Peter Boone and Simon Johnson have been ahead of the curve in predicting the next stages of the crises, interesting ppt from Mr. Boone.
Just watched Simon Johnson in Iceland. Has been talking about the dangers of too big too fail banks asnd lack of cross border bank resolution methods.
“Insofar as economic activity was directed to the appreciation of “fictitious capital” in the realm of finance rather than the accumulation of real capital within production, Marx argued, it had metamorphosed into a purely speculative form.”
Klaus Schwab of the WEF was in the NZZ am Sonntag last Sunday and wrote that “capitalism is out of balance. The ratio of virtual investment to investment in the real economy is off the wall and out of control. Financial deals to manage risk are necessary but those that function solely for the purpose of speculation are not .”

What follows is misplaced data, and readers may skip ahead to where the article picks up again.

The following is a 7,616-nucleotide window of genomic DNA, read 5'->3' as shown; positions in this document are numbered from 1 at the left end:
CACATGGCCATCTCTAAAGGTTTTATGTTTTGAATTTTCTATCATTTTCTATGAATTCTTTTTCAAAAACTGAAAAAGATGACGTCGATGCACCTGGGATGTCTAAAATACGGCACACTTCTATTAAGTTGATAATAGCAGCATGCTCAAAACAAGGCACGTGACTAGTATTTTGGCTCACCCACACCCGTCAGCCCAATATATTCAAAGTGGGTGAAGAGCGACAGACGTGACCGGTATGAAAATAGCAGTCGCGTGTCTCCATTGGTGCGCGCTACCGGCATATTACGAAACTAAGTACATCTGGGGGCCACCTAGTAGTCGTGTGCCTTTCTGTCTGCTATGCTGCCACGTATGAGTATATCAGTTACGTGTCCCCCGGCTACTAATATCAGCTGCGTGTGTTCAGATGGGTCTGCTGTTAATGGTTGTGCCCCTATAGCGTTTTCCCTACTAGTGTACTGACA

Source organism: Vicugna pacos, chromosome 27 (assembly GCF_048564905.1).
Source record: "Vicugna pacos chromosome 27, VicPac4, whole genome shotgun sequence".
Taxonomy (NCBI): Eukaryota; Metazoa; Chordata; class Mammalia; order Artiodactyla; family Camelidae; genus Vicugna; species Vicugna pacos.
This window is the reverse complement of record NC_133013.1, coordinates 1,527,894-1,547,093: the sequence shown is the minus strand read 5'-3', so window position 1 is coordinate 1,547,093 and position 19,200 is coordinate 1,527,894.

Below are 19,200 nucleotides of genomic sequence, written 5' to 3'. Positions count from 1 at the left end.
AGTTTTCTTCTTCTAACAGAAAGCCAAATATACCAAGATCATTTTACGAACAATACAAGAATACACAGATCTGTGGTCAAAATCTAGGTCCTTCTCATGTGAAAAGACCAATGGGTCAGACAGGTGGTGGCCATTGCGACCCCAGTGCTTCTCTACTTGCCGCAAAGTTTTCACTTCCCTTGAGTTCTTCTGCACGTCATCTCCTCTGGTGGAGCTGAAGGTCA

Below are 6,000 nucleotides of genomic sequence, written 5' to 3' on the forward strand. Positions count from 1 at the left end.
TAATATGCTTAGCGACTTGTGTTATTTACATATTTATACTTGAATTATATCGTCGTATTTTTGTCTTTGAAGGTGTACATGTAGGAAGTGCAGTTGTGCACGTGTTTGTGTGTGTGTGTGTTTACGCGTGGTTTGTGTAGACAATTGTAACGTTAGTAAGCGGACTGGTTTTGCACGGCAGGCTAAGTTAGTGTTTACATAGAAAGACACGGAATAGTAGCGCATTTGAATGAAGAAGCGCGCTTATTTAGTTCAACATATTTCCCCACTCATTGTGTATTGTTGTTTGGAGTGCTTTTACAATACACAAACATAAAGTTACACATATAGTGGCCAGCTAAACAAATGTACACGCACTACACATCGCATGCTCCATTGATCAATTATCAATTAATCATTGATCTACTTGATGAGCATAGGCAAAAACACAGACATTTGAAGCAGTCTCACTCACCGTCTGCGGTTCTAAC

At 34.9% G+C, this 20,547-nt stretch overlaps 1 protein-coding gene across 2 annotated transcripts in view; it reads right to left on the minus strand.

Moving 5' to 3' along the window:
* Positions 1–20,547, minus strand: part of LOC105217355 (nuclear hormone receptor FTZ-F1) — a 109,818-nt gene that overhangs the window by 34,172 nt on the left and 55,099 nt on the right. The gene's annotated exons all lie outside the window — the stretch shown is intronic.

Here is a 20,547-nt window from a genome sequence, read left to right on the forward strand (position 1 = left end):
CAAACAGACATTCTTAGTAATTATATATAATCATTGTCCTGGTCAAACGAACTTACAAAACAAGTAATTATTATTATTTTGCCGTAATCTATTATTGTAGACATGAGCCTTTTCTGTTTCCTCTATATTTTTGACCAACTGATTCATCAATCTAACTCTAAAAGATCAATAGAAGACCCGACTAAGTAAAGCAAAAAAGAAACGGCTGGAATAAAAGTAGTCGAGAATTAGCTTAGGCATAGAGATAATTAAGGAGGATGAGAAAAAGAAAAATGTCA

Koyaanisqatsi means “out of balance” in Hopi. Awesome film
Why would you want to recap Fraudulent & failed institutions ? – that process involves the transfer of the peoples money to criminal private outfits.
These institutions have CREDIT LICENCES – why ?
Money must be separated from debt.
Debt contracts do not increase life support , they do not increase the production of goods & services.
They hyper inflated credit and now want people to pay it back ?
Come off the stage boy.
I do not accept the concept of banks with the money power.
Goverment money which may or may not have a interest coupon on it is not strictly debt – credit is debt and the credit produced in recent years has been worse then useless – its been extractive.